This concept decided much about what and when you coach a player
After several articles about specific learning subjects, it’s time to zoom out a bit on the bigger picture of learning. In today’s article, we will write about the learning curve of a football player. The learning curve is a graphical representation of the relationship between how proficient someone is at a task and the amount of experience they have. Examples of this are:
Every person has a different learning curve, it might even be that the same person has different learning curves for different things he’s trying to learn. There are so many factors in learning and teaching an individual tactic to a player that knowing the concept of the learning curve is an absolute must for a coach. The learning curve is the base for teaching a player an individual tactic. Knowing where the player is in the curve combined with the learning personality of a player helps the coach to tailor his coaching specifically for the player. These two things decide for large parts the course of a learning trajectory because it tells the coach about the ability and the capacity a player has to learn something. From here the coach can decide how and when he will coach a player or team on specific tactics.
If we translate this to a more practical view then a coach can for example decide to wait by introducing certain individual or team tactics, or he will introduce them as soon as possible. This depends on the bigger picture and strategy the coach has for a player and the team combined with the concept of the learning curve. For example, if a team is in last place and they get a new coach, the first thing the coach often focuses on is defense. The theory behind this is that defending is easier and that this will get more results short term.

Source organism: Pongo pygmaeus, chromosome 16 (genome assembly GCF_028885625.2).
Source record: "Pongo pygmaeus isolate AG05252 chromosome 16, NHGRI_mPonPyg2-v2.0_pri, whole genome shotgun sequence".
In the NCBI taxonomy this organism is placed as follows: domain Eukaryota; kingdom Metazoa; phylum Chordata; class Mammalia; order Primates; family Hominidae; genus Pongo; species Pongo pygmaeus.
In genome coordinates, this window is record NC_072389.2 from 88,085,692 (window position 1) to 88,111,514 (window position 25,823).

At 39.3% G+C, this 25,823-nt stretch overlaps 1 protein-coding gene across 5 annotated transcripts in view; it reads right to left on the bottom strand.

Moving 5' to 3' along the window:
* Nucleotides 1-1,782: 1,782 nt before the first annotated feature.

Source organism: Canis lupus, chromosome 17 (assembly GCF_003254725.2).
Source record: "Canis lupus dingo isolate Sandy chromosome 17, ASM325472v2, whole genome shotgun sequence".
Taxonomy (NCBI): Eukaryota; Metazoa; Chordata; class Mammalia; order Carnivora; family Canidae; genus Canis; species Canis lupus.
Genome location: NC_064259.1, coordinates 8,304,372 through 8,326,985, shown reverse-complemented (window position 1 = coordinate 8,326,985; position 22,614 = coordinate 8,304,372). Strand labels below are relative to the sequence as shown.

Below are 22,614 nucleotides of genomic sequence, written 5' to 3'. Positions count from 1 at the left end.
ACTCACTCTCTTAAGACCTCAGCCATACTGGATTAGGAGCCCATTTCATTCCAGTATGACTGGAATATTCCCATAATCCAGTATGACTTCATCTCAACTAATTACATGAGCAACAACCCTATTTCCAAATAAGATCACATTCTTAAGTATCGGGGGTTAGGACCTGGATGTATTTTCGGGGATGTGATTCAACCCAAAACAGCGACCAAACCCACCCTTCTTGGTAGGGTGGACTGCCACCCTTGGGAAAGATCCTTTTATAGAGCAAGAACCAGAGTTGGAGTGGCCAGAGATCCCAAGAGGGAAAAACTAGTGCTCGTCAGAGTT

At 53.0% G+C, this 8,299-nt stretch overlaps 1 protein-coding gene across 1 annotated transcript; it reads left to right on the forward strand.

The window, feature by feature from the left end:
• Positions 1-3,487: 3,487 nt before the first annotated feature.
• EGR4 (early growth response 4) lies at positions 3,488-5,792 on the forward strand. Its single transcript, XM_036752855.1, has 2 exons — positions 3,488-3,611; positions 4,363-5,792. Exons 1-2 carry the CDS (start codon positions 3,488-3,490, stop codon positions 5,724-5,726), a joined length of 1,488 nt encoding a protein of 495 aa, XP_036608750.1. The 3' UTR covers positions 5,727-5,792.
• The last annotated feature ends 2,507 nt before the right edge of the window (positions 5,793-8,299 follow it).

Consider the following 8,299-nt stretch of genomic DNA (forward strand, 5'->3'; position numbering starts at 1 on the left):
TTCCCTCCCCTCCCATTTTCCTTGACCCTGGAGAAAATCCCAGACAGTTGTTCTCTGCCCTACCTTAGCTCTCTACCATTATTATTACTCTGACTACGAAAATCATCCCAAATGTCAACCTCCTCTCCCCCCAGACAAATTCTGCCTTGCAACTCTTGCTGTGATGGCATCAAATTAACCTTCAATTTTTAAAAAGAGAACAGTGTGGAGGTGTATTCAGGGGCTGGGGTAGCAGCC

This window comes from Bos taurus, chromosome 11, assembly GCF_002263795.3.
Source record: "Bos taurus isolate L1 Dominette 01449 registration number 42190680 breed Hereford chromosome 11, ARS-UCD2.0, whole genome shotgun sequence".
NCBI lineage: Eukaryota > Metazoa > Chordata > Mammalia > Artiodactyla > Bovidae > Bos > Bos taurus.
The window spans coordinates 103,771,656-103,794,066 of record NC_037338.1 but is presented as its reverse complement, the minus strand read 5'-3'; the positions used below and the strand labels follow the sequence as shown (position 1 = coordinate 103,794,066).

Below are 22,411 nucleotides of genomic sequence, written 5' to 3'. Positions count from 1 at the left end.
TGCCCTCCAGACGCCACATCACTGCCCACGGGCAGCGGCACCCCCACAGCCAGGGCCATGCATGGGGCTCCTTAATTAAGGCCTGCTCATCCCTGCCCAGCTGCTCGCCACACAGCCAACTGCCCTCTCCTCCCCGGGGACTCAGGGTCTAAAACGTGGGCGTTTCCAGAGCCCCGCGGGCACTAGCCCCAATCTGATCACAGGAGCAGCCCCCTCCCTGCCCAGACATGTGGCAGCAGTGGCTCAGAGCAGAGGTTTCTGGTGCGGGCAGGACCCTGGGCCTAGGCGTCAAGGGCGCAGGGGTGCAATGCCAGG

At Tactalyse we always have the learning curve in mind when teaching a player individual tactics. When a player is new in a club and still needs to earn his starting position. We focus on the individual tactics that have a shorter learning curve and that are the basics for the position of the player. For a defender it can, for example, be the individual tactics for defending, so he doesn’t make big mistakes and doesn’t concede goals, for an attacker it can be to score goals. In this way the player earns his starting position, later on in the season when the player is sure of his starting position, we might focus on more difficult individual tactics that have a longer learning curve, but will give enormous benefits long term.
Another thing why the learning curve is so important is to keep making progress and to make progress in the fastest way possible, in an earlier article we wrote about progressive overload. Which means to challenge the player on the right moment to keep progressing when understanding the learning curve, you know when a player is ready for the next stimulus or not. In this way, you can start introducing new individual tactics at the right time. Waiting too long with introducing new individual tactics, means that the player is not developing fast enough, he might even become lazy and start doing things on automatic pilot. This then results in a player stagnating and ultimately dropping in performance. On the other side introducing new things too early will result in a player not completely understanding the individual tactic. This often means that he will struggle later when the level gets a bit higher. So understanding the learning curve is also crucial for introducing individual tactics at the right time.